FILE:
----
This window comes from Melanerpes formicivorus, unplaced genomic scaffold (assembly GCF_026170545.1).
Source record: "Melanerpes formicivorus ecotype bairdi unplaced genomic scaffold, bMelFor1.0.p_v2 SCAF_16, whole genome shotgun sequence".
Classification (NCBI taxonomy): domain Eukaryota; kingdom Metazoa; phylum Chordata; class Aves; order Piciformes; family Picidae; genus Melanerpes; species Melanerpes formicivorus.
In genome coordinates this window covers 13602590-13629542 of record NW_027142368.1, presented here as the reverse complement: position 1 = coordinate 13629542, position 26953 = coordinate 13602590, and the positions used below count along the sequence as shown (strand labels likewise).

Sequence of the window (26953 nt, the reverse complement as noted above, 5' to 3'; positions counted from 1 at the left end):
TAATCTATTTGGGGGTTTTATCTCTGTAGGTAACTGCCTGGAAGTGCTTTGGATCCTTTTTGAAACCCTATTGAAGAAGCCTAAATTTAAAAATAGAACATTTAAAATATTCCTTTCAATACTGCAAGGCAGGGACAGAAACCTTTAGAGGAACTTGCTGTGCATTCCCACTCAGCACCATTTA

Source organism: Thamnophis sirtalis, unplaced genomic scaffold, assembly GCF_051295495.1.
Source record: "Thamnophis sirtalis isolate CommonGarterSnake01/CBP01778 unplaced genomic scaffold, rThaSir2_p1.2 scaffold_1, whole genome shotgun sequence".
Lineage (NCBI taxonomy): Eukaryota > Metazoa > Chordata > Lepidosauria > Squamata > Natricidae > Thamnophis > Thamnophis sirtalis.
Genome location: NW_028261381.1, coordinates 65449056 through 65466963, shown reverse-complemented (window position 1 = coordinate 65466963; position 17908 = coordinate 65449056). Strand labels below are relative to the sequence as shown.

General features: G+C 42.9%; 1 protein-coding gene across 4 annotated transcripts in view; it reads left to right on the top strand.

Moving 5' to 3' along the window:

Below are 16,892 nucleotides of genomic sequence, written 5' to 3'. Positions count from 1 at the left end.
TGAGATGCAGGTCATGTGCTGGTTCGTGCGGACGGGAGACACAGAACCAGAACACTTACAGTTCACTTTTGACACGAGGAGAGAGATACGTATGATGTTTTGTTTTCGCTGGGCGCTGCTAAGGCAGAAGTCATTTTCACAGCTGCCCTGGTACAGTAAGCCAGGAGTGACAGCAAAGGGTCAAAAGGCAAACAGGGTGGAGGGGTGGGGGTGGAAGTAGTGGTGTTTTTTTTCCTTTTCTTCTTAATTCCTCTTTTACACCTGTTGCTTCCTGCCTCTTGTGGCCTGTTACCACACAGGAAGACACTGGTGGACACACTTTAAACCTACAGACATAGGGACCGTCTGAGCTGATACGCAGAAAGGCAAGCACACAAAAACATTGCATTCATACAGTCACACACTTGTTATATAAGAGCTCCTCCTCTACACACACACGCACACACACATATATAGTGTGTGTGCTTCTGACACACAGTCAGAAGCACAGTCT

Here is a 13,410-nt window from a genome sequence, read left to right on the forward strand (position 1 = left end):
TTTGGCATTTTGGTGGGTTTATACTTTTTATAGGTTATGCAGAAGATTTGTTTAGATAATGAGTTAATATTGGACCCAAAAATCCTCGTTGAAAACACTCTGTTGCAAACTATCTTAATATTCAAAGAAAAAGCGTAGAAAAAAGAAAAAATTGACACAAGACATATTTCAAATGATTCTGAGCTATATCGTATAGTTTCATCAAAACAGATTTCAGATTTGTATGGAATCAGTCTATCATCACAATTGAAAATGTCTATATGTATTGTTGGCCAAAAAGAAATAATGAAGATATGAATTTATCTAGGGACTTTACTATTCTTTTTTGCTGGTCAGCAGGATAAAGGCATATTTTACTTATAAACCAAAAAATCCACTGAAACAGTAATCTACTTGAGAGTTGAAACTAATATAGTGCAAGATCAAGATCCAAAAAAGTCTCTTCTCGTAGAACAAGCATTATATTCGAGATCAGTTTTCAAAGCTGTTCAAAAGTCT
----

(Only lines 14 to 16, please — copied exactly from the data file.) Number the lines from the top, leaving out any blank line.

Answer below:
TGAGATGCAGGTCATGTGCTGGTTCGTGCGGACGGGAGACACAGAACCAGAACACTTACAGTTCACTTTTGACACGAGGAGAGAGATACGTATGATGTTTTGTTTTCGCTGGGCGCTGCTAAGGCAGAAGTCATTTTCACAGCTGCCCTGGTACAGTAAGCCAGGAGTGACAGCAAAGGGTCAAAAGGCAAACAGGGTGGAGGGGTGGGGGTGGAAGTAGTGGTGTTTTTTTTCCTTTTCTTCTTAATTCCTCTTTTACACCTGTTGCTTCCTGCCTCTTGTGGCCTGTTACCACACAGGAAGACACTGGTGGACACACTTTAAACCTACAGACATAGGGACCGTCTGAGCTGATACGCAGAAAGGCAAGCACACAAAAACATTGCATTCATACAGTCACACACTTGTTATATAAGAGCTCCTCCTCTACACACACACGCACACACACATATATAGTGTGTGTGCTTCTGACACACAGTCAGAAGCACAGTCT

Here is a 13,410-nt window from a genome sequence, read left to right on the forward strand (position 1 = left end):
TTTGGCATTTTGGTGGGTTTATACTTTTTATAGGTTATGCAGAAGATTTGTTTAGATAATGAGTTAATATTGGACCCAAAAATCCTCGTTGAAAACACTCTGTTGCAAACTATCTTAATATTCAAAGAAAAAGCGTAGAAAAAAGAAAAAATTGACACAAGACATATTTCAAATGATTCTGAGCTATATCGTATAGTTTCATCAAAACAGATTTCAGATTTGTATGGAATCAGTCTATCATCACAATTGAAAATGTCTATATGTATTGTTGGCCAAAAAGAAATAATGAAGATATGAATTTATCTAGGGACTTTACTATTCTTTTTTGCTGGTCAGCAGGATAAAGGCATATTTTACTTATAAACCAAAAAATCCACTGAAACAGTAATCTACTTGAGAGTTGAAACTAATATAGTGCAAGATCAAGATCCAAAAAAGTCTCTTCTCGTAGAACAAGCATTATATTCGAGATCAGTTTTCAAAGCTGTTCAAAAGTCT